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Amazon Wants More NoVa Data Centers to Be Operational Soon

amazon northern virginia

Amazon Wants More NoVa Data Centers to Be Operational Soon

Amazon Web Services (AWS) has sought quicker official go-ahead for three more data centers it plans to build in Northern Virginia.

As the novel coronavirus outbreak prompts jurisdictions across the U.S. to enforce draconian measures, most companies had only a single alternative to massive furloughs and layoffs: switch to a remote work strategy. For Amazon, that indicates an exploding demand for cloud services and need for expanding its capacity to meet it.

“We have taken measures to prepare and we are confident we will be able to meet customer demands for capacity in response to Covid-19,” the company said earlier of how it plans to respond to the changes the current health emergency is bringing about across industries.

$200 Million Project  

The project, for which the Amazon subsidiary now expects a fast track planning permission from Loudoun County, includes the construction of new facilities on a 90-acre land it bought last year. Once it has the green light, the tech giant will spend an additional $200 million to complete it on top of the $116 million it already paid for land acquisition.

According to Amazon’s latest earnings report, AWS accounts for more than half of the tech behemoth’s overall operating income. The rapidly growing subsidiary controls nearly half of the cloud computing market in the U.S.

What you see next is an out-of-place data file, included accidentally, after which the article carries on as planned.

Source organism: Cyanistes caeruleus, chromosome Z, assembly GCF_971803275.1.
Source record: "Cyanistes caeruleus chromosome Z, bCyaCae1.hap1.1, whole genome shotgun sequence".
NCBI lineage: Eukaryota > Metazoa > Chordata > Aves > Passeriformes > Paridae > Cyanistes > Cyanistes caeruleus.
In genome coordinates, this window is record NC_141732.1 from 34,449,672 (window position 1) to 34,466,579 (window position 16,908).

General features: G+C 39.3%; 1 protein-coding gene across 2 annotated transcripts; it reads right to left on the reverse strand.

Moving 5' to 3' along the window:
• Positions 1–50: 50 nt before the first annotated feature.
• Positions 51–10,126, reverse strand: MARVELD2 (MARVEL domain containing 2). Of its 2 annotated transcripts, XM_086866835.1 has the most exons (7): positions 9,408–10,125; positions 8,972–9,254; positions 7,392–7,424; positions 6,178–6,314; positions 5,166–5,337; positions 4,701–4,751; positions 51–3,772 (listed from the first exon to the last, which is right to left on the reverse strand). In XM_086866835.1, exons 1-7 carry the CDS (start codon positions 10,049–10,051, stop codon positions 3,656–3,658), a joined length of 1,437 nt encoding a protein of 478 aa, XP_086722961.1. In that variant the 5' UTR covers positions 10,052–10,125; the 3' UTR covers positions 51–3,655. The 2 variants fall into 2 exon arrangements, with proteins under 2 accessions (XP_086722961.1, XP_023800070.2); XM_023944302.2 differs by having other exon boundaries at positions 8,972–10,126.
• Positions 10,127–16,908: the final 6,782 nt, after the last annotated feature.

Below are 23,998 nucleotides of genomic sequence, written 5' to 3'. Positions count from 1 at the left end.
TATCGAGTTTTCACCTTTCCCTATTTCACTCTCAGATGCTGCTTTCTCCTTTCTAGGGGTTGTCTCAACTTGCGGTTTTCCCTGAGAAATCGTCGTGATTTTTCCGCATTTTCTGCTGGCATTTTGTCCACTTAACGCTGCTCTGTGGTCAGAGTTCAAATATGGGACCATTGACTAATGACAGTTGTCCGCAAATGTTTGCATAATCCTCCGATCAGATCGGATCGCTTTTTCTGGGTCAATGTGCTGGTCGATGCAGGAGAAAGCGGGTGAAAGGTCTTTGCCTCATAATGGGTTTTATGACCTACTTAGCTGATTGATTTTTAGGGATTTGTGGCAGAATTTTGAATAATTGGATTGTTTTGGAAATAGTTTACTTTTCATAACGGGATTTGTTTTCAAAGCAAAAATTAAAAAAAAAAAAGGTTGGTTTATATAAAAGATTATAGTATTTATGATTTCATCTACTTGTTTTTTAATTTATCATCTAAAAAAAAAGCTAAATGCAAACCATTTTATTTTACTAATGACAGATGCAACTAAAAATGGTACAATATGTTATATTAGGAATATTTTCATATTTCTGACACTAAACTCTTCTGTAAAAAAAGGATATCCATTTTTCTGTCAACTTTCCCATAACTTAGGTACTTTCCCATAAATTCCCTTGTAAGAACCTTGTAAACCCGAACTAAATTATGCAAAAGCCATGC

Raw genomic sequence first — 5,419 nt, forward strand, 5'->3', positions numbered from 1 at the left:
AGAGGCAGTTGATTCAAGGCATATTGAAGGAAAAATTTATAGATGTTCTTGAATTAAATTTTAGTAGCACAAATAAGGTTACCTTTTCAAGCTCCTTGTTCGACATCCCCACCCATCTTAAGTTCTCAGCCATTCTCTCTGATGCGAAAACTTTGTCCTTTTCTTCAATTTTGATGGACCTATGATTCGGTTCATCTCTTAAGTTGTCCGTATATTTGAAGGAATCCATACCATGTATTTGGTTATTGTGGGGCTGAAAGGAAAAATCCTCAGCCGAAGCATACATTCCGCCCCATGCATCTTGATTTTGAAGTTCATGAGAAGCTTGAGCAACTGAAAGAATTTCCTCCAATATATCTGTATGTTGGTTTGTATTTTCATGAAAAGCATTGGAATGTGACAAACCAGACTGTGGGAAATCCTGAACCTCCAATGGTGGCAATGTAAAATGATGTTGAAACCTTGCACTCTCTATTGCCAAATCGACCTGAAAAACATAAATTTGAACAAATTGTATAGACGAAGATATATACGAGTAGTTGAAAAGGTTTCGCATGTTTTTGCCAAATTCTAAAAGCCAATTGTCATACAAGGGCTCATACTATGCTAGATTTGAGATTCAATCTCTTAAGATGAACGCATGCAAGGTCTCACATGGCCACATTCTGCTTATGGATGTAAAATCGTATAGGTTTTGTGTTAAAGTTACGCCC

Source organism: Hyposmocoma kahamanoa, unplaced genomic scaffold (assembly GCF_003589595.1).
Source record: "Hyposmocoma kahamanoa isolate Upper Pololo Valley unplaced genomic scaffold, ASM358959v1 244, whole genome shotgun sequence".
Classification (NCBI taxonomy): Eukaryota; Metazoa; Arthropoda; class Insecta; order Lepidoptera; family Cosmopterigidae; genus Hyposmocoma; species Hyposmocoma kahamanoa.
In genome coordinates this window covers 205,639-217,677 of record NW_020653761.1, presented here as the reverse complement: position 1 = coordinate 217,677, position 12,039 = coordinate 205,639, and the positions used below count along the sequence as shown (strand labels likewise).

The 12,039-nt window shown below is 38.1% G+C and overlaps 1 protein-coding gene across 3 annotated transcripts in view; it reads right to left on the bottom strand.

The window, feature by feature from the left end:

With cloud computing, businesses take advantage of remote servers, storage, networks and intelligence over the Internet. Those innovations allow them to lower their operating costs as they scale and run their infrastructure.

Changing Work Dynamics

The Covid-19, which is a highly contagious respiratory illness caused by the novel coronavirus, first emerged in China in December. It has since spread to almost everywhere around the world. By the end of March, it resulted in over 40,000 deaths worldwide.

The outbreak dealt the biggest blow to Europe, with only Italy and Spain accounting for one in two deaths globally. However, in the U.S., the Covid-19 toll grew from a single fatality to over 3,000 in just a month.

The deteriorating health emergency is also pushing entire economies to the brink of collapse as billions of people now have to drastically limit their life to the confines of their homes. As those restrictions extend to about three in every four Americans, businesses find themselves at a crossroads: Adapt or close.

Under such circumstances, businesses have started to rely on cloud services more than ever. And the chances are they will continue to do so even after the outbreak is all over. The coronavirus outbreak is also educating executives about the advantages of remote working. For instance, they can tap into a larger and more diverse talent pool while significantly lowering operational costs.

If and when that happens, AWS wants to be ready to be their partner. The additional data centers might be the beginning of a more aggressive growth strategy.